Monthly Archives: January 2016

Deep snow and bitter cold temperatures take a toll on your vehicle

Deep snow and bitter cold temperatures take a toll on your vehicle

If you've been thinking about getting your car checked over, this may be a perfect time for a thorough inspection of your vehicle. I say this because of the harsh weather we just came through here in Chicago. The double whammy of the deep snow and bitterly cold temperatures tend to really take a toll on our automobiles. Here are some things we have noticed in the shop that relate to both of these severe weather conditions. Snow-related issues Transmission problems can result from being stuck and having to rock your car back and forth for long periods of time to get out. Sometimes it's as simple as changing out the burned transmission fluid, but it can be more serious to the point of having to replace the transmission assembly. Sliding around a corner and into a curb not only can blow out a tire and bend a wheel, but it can also bend some of the steering linkage or suspension, causing your car to be out of alignment. We have seen deep snow tear off an exhau ... read more

Categories:

Maintenance

Excited about the car show? Think again.

Excited about the car show? Think again.

My guess is, if you're like me, you will be looking for areas to keep costs down. One place you can do this is by taking good care of the car you own. It used to be when our clients had a major repair come up, the quick response was, "I will just go get a new car." Now the more common response is "Make the repair" and keep the current car going. There are many reasons for this. The most common is the client does not want to go further into debt for a new car and good used cars have gotten very expensive. If you don't have cash the interest on a used car loan cranks the payments up. Unlike the government, most Americans have worked very hard over the last few years to get debt cleaned up and get some savings going. One way to reverse that very quickly is to buy a $30,000 vehicle. As I have said before, buying a new car is very emotional. It really touches that "feel-good button" we all have, while spending money to repair the current car is all ... read more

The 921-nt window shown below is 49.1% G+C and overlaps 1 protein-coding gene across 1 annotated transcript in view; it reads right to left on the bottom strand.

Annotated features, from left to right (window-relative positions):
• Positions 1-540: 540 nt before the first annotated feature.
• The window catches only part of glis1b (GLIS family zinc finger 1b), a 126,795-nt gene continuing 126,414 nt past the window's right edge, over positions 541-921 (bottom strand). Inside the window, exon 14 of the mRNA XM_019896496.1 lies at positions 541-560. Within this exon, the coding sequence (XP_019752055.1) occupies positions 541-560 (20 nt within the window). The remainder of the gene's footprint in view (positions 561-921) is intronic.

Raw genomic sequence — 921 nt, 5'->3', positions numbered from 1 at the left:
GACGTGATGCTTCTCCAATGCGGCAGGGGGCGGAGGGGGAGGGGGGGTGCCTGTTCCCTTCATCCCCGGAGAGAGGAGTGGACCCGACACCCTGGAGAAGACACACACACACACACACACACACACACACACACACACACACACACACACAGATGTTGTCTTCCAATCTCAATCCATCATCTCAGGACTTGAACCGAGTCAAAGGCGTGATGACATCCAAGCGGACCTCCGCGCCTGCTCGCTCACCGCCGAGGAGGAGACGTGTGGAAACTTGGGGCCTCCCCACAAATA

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Uncategorized

Be sure to tell auto shops of minor symptoms

Be sure to tell auto shops of minor symptoms

Q. I drive a 2006 Buick Lucerne. Recently I took it upon myself to bring my car into my mechanic for a new battery. I figured five years driving on this battery was cutting it close. I started noticing some little glitches with my vehicle that were making me feel like getting a new battery might be a good idea. So I bring my car in to the mechanic and drive it home. The next morning I get in my car, go to start it and it will not start. I also discovered the door and trunk auto lock/unlock will not work from the remote. I thought replacing the battery would prevent the glitches I have been noticing, and would provide me with the peace of mind that my vehicle would start. Now I have a vehicle with a new battery that absolutely will not start. What could be the problem? A. I have more questions than answers on this one. First off, when you took the car into the shop, did you tell them about concerns you were having or did you just ask them to replace the battery. I agree five years i ... read more

Categories:

Douglas Q&A

Your battery needs a jump start on winter

Your battery needs a jump start on winter

The two coldest months of winter - January and February - are closing in on us. Is your car’s battery ready? Even a new battery loses a third of its power when it’s below freezing outside, and half its power when the temperature drops below zero. That’s why it’s important to make sure your battery - the most important part of your vehicle’s electrical system - has all the power it needs to get your car started. If it’s more than 2 or 3 years old, you should have your battery, cables, connectors and fasteners checked by a trusted mechanic to determine if it needs to be replaced. The cables could be corroded, which isn’t always visible, or they could be loose. If you check them yourself, always do this with the engine off. Your cables should have a tight fit. If they slide off the battery posts when slightly pulled, they’re not properly attached, and your car could end up inconveniently dying on you. Even if your battery cables are co ... read more

Categories:

Battery
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